By Nick Butler

A questionnairre has been produced by the DOSB for the two German cities considering bids for the 2024 Summer Olympics ©DOSBA series of questions has been submitted to Berlin and Hamburg by the German Olympic Sports Confederation (DOSB) to decide if either of the two cities are capable of bidding for the 2024 Summer Olympics and Paralympics. 

The questionnaire, consisting of 13 questions agreed by the DOSB following a meeting in Frankfurt, begins with the seemingly straightforward theme of why a bid is being planned, and how it will contribute to the local population and to sport across Germany. 

More detailed questions then follow on the projected cost, as well as on likely locations of sport venues and the Olympic Village.

Other issues raised range from sustainability to transport, and from the Paralympic Games to hotel rooms.

Perhaps most significantly, the questionnaire states that: "An Olympic bid needs the support and acceptance of the majority of people", before asking what measures would be taken to gain approval, both in the city and across Germany.

"We have met in recent weeks with political leaders and the Presidents of the provincial sports associations of Berlin and Hamburg," said DOSB President Alfons Hörmann.

"In this case, both cities have underlined their strong interest in the Olympic bid.

"In both conversations, it became clear that an intra-German process modelled after the Olympic bid in 2012 was deemed impractical by all parties.

"The DOSB is keen to establish early which German city will enter the race."

Hamburg has never hosted either a Summer or Winter Olympic Games and is the dark horse of the two potential contenders ©AFP/Getty ImagesHamburg has never hosted either a Summer or Winter Olympic Games and is the dark horse of the two potential contenders ©AFP/Getty Images

Last week there was a call from the Lord Mayor of Copenhagen, Frank Jensen, for a joint bid between Hamburg and his city which would be against the Olympic Charter and, therefore, cannot be considered by the DOSB. 

Berlin and Hamburg are each required to answer the questionnaire by August 31 in time for a meeting of the DOSB Bureau to take place in the autumn, along with consultation with the wider governing body and other sporting federations.

A final decision is due to be made at the DOSB General Assembly in Dresden on December 6, to leave enough time for the winning city to prepare a bid before the process is officially opened by the International Olympic Committee (IOC) in the autumn of 2015.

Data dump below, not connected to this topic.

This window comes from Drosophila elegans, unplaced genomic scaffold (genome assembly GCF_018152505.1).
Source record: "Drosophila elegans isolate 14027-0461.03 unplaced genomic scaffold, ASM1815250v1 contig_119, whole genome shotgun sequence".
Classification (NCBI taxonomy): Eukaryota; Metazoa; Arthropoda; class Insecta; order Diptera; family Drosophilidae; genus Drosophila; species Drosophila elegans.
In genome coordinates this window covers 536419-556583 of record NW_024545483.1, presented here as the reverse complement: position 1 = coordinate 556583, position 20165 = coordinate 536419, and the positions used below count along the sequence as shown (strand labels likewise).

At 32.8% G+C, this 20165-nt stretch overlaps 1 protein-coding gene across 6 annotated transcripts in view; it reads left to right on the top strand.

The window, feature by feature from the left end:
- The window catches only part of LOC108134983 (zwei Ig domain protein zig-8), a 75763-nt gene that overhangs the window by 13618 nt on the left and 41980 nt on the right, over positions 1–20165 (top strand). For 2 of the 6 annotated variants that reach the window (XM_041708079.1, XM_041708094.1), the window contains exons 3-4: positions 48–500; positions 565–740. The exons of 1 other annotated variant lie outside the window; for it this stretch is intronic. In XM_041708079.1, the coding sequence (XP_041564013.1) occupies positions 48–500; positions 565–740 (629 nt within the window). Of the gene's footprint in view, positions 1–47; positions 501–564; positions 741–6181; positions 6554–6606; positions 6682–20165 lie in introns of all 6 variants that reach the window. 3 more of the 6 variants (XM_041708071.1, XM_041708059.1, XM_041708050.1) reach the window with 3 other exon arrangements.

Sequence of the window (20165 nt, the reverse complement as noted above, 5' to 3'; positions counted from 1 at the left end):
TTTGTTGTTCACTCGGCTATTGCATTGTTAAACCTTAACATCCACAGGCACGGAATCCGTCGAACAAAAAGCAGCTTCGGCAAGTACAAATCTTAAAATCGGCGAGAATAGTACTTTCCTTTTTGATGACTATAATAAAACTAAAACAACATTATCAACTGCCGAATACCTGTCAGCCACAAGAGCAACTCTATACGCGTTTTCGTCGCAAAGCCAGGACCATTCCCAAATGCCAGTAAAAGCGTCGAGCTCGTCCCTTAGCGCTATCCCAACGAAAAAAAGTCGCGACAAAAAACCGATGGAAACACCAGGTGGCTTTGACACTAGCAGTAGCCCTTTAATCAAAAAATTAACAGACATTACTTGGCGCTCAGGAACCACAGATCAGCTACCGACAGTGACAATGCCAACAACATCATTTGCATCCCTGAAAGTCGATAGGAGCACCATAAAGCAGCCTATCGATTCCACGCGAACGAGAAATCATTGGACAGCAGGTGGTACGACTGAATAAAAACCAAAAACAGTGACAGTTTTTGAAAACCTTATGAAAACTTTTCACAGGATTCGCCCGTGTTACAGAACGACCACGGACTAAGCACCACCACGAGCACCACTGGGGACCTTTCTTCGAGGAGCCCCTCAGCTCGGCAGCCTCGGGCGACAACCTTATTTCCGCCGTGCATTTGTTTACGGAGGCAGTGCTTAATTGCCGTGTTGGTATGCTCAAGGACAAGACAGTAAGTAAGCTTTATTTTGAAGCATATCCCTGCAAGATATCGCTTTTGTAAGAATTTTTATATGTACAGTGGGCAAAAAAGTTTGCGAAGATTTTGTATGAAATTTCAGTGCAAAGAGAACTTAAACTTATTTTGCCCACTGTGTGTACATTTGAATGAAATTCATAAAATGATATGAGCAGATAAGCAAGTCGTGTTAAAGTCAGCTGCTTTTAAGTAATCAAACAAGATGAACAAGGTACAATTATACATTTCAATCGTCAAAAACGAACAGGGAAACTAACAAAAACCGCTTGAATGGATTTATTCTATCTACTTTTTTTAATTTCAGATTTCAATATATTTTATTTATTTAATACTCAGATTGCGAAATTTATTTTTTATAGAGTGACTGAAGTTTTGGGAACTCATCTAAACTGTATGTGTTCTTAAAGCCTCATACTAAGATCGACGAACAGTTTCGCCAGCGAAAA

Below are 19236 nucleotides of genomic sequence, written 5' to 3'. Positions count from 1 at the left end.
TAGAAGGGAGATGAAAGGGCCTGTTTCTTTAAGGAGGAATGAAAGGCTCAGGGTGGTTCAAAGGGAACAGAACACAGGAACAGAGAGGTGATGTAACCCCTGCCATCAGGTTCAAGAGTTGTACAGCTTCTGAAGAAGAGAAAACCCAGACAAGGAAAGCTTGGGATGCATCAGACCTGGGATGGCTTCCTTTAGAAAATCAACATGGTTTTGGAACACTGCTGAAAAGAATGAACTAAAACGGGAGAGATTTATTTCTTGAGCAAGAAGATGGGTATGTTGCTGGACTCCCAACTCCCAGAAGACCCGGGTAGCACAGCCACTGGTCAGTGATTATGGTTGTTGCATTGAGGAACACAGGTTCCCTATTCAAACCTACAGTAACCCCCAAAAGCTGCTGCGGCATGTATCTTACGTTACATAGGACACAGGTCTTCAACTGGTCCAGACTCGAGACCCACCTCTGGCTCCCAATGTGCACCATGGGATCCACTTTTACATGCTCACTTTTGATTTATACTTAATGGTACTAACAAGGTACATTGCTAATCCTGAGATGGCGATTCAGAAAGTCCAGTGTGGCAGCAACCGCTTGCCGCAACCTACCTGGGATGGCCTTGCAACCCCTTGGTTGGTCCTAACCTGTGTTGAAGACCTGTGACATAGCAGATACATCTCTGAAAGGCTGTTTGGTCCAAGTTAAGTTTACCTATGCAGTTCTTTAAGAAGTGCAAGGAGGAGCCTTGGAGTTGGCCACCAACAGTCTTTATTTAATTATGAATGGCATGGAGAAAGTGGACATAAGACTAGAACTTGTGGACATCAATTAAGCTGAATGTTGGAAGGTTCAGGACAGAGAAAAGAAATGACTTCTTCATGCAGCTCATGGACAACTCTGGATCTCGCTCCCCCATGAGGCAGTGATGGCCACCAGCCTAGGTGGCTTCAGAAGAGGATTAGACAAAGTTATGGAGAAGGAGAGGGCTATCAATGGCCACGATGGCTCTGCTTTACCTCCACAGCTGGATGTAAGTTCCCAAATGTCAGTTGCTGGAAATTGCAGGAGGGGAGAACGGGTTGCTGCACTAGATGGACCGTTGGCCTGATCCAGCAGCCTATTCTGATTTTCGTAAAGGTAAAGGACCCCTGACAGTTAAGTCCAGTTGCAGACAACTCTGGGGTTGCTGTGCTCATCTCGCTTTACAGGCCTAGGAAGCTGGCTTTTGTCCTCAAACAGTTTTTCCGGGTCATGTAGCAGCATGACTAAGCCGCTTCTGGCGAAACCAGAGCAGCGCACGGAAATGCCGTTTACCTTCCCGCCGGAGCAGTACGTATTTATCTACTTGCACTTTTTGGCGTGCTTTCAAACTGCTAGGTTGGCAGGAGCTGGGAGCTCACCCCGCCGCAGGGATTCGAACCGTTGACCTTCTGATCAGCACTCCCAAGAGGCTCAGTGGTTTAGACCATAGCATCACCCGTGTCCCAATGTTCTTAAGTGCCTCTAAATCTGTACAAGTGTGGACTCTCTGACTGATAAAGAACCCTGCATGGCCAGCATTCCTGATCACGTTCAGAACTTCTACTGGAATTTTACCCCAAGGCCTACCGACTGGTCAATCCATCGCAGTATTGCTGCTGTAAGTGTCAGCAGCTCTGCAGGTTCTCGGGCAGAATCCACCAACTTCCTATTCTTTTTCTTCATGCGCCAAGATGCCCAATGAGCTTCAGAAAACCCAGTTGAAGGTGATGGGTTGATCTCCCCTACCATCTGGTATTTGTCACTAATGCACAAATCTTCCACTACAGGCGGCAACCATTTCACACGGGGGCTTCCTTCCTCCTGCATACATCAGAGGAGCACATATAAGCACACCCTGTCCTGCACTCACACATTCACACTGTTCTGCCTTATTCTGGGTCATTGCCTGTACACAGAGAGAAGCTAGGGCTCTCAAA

Effort will also be made to gather national and international opinions on a potential German bid, as well as to consider whether a bid is viable in conjunction with the one launched last October by the German Football Association for the 2024 European Football Championships.

The progress of the IOC's Agenda 2020 reform process, due to be debated at the IOC Session in Monte Carlo on December 8 and 9 and which could have implications on the future bidding process, will also be studied by DOSB.

It can also be assumed that the bid will only go ahead with the backing of the IOC President, and former DOSB chief, Thomas Bach. 

Berlin would be aiming to host the Olympics for the first time since 1936 ©Hulton Archive/Getty ImagesBerlin would be aiming to host the Olympics for the first time since 1936
©Hulton Archive/Getty Images

The questionnaire marks the latest example of countries adopting stern criteria to analyse potential applicants in the 2024 race following the launching of a Feasibility Study yesterday featuring over 200 contributors across France to consider a bid from Paris.

A fierce process is also being conducted by the United States Olympic Committee (USOC) to consider which one of six potential cities across the US will enter the race, with the shortlist due to be whittled down to no more than three candidates by June.

This all comes at a time of opposition among members of the European public to the idea of an Olympic bid.

Stockholm and Kraków having each withdrawn from the race for the 2022 Winter Olympics and Paralympics after failing to gain popular support, with a referendum on Sunday (May 25) finding that 69.72 per cent of the Polish city's citizens opposed the bid.

A bid from Munich for the 2022 Games also failed to reach the startline after failing to pass a referendum last November.

This followed the city's failure to land the 2018 Winter Olympics after Munich finished second behind South Korean winner Pyeongchang. 

The last German bid for a Summer Olympics was launched by Leipzig for the 2012 Games, but it was eliminated before the candidature phase of the contest.

The last time Berlin bid for the Olympics - the 2000 edition - they started the race as favourite, hoping to cap the decade of German reconstruction and reunification by hosting the first Games of the new millennium.

But there were a series of protests against the campaign, including fires, smashed windows, vandalised automobiles, stolen files, disrupted athletic competitions and, in a favourite tactic, glue was poured into locks on the front doors of businesses that sponsored the bid.

Bombs were also exploded in front of buildings that were owned by three prominent sponsors of the bid, Daimler-Benz, Berliner Bank and Hertie's, a department store chain.

Four days before the final vote in Monte Carlo in 1993, tens of thousands of anti-Olympic protesters marched through the German capital to make clear their opposition to the campaign. 

In the end, Berlin were eliminated in the second round of voting with only nine votes as the Games were awarded to Sydney